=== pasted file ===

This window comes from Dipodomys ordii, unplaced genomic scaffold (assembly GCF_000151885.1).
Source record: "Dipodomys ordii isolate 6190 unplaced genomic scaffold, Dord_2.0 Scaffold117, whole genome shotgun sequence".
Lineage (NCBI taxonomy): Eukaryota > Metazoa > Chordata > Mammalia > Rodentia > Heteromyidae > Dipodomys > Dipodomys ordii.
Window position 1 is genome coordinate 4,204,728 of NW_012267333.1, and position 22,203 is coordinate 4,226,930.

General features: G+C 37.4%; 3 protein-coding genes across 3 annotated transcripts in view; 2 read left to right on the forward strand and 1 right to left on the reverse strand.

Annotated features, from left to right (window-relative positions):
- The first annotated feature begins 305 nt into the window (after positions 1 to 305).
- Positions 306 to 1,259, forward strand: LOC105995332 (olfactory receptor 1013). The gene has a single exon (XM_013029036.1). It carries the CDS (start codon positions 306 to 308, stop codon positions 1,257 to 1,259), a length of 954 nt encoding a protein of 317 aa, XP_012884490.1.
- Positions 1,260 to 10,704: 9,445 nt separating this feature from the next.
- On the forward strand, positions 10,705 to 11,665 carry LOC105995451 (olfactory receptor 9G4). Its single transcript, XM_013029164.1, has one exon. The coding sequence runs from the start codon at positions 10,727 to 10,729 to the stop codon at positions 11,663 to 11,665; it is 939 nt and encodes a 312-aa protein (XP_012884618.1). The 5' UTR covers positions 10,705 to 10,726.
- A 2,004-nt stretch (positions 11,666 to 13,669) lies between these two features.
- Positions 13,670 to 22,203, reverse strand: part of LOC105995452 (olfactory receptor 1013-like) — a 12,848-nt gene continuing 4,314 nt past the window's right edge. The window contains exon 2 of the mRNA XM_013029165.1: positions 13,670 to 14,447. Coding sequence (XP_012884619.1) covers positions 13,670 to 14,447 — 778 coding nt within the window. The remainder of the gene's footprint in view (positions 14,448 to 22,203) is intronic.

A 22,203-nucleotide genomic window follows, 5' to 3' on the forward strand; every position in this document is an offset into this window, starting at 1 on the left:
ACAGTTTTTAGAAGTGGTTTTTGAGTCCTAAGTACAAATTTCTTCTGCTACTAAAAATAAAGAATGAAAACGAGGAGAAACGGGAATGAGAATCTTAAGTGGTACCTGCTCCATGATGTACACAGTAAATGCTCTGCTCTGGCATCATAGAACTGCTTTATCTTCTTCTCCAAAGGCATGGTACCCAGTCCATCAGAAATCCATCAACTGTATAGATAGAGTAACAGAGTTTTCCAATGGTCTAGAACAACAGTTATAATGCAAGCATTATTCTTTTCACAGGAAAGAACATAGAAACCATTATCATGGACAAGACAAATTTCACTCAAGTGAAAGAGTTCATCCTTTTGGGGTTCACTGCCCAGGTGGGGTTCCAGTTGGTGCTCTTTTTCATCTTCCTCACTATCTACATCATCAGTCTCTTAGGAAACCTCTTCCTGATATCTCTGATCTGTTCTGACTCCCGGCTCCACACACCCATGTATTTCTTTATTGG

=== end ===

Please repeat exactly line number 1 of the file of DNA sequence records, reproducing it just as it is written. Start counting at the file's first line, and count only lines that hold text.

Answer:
This window comes from Dipodomys ordii, unplaced genomic scaffold (assembly GCF_000151885.1).